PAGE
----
Which work of art do you wish you could watch springing into existence, the way we can lurk in Let It Be’s delivery room? Even if every artist had hired a Michael Lindsay-Hogg, the Get Back model wouldn’t work for everything. You could film a novelist in the midst of a masterpiece, but it wouldn’t be fun to watch someone sit silently and type. The magic of making music, as depicted in Get Back, is that it’s an intoxicating, spontaneous spectator sport: You can see and hear it happening, whether it’s Paul (“Tucson, Arizona!”) or George (“Attracts me like no other lover!”) fumbling for a line or the whole band trying out a faster tempo for “Get Back.”

Watching Bob Ross paint can be calming, but I don’t know whether one could make a compelling equivalent of Get Back—a chronicle of creation that speaks for itself—about any other kind of art. There’s already too much TV to keep up with, and a lot of documentaries are too long as it is. But here’s hoping more bands will keep their cameras on when they’re working, just in case inspiration strikes.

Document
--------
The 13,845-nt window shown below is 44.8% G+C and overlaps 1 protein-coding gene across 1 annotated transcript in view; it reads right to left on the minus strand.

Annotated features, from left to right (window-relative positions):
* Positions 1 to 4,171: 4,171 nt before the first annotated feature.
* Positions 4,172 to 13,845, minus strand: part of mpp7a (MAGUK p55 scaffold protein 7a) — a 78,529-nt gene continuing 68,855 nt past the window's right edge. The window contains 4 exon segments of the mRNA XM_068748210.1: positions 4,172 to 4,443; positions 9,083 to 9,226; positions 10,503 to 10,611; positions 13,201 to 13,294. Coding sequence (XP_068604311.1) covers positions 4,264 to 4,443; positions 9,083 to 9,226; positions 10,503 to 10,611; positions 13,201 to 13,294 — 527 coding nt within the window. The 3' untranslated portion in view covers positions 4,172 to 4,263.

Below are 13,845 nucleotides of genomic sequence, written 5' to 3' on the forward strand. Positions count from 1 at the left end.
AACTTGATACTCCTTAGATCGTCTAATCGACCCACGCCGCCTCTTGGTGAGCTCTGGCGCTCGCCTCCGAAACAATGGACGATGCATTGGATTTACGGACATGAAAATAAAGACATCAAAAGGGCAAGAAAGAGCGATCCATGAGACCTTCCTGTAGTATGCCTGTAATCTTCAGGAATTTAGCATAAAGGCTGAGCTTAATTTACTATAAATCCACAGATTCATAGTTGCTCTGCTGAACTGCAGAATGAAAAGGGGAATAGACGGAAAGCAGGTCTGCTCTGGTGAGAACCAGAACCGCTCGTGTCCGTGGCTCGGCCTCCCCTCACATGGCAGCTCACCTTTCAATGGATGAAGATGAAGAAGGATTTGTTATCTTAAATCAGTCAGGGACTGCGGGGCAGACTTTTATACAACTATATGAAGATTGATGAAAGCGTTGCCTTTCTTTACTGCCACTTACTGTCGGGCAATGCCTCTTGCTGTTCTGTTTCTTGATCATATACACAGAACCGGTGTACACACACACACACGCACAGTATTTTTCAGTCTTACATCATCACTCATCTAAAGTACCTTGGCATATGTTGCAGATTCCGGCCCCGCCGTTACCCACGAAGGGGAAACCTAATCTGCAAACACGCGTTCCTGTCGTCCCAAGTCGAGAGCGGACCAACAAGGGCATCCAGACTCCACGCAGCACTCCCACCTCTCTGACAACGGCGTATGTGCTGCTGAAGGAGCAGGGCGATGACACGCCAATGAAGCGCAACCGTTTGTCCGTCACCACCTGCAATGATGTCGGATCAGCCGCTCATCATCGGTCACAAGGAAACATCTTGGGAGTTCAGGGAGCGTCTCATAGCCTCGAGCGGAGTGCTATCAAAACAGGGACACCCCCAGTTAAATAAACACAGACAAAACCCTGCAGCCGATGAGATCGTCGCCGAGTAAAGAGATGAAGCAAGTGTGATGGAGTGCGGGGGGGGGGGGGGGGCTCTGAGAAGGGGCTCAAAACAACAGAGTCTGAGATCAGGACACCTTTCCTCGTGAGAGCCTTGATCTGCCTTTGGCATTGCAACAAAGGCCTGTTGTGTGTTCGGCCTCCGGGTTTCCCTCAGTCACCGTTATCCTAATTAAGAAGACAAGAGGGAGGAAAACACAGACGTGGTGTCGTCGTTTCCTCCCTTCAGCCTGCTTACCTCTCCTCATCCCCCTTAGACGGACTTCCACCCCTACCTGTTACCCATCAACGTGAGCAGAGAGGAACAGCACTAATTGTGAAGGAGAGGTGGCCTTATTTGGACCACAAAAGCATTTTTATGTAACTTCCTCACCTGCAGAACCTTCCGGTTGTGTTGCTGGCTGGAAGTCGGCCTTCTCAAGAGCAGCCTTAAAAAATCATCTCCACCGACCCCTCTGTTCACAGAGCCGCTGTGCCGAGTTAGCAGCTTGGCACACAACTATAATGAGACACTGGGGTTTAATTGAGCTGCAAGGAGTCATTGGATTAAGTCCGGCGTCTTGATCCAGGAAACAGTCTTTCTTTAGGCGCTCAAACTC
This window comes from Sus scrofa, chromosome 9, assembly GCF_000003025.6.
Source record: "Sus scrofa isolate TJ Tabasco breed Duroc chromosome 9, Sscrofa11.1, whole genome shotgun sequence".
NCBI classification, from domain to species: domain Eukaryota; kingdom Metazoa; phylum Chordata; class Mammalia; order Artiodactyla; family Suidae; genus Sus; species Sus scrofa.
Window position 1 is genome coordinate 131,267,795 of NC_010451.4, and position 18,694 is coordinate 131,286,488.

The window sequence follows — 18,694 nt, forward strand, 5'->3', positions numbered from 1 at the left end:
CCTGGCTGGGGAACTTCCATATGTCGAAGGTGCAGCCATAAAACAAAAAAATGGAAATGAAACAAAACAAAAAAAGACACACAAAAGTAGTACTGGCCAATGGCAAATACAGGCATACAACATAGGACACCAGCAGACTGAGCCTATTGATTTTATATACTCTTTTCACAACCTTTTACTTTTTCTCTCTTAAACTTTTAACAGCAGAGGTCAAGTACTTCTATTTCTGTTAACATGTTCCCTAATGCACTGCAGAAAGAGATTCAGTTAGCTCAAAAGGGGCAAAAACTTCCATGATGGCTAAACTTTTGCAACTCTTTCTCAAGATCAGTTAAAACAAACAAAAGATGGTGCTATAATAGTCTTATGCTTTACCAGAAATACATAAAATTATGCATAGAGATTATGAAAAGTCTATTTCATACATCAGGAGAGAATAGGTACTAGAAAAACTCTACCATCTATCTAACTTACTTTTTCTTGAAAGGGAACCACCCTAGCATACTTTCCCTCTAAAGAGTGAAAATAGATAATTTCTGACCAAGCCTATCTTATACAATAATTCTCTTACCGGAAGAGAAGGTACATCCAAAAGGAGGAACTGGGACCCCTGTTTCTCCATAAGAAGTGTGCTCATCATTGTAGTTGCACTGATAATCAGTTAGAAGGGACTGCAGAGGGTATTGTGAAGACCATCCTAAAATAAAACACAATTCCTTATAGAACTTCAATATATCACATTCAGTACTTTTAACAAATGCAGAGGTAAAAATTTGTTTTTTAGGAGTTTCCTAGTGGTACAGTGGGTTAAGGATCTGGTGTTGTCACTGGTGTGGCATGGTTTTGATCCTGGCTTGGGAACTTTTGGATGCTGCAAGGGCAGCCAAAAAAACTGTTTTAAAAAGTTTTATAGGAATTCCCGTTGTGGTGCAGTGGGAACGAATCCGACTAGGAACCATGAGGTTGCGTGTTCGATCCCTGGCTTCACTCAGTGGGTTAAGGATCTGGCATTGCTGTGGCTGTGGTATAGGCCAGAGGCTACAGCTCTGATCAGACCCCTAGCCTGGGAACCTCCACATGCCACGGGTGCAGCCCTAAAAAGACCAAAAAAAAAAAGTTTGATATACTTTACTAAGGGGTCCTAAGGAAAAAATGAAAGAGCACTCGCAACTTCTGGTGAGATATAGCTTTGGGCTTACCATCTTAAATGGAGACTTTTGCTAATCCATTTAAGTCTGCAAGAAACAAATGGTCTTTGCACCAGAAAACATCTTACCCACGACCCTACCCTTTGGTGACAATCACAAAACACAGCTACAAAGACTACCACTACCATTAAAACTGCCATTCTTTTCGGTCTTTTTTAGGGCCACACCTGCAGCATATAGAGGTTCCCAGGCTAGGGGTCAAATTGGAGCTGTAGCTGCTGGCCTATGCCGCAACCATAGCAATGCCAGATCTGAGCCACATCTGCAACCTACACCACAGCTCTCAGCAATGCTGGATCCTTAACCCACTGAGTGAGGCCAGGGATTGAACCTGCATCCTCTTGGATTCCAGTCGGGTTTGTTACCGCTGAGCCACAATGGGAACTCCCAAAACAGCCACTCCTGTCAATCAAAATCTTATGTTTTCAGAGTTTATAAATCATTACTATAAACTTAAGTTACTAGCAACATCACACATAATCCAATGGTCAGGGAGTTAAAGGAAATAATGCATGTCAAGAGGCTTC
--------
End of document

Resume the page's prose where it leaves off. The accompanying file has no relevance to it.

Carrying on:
Should we lament that the Beatles broke up?

Sometimes it seems as if the Beatles never called it quits. Get Back is the latest in a long line of recent reasons to re-celebrate them: The Beatles Anthology, or 1, or Love, or The Beatles: Rock Band, or their catalog gracing music streaming services, or Yesterday. Yet even though they’re inescapable, Get Back is bittersweet—not only because it documents the Beatles getting very near the end of their formal alliance but because it’s a portrait of four spiritual siblings on the verge of falling out of friendship, at least for a while. It’s hard to hear McCartney tell Lennon, “Probably when we’re all very old, we’ll all agree with each other, and we’ll all sing together,” and not regret that he and Lennon would (almost) never sing together again after the Beatles broke up, or that Lennon didn’t get to grow old at all. It’s also hard to hear the Beatles run through inchoate or nearly fully formed versions of future solo songs such as “Gimme Some Truth,” “Jealous Guy,” “All Things Must Pass,” “Another Day,” and “The Back Seat of My Car” without dreaming about the Beatles albums that could’ve been. Combine the highlights of the albums that John, George, and Paul put out in ’70 and ’71 alone and you’d have the makings of the best Beatles album ever (if not the top two).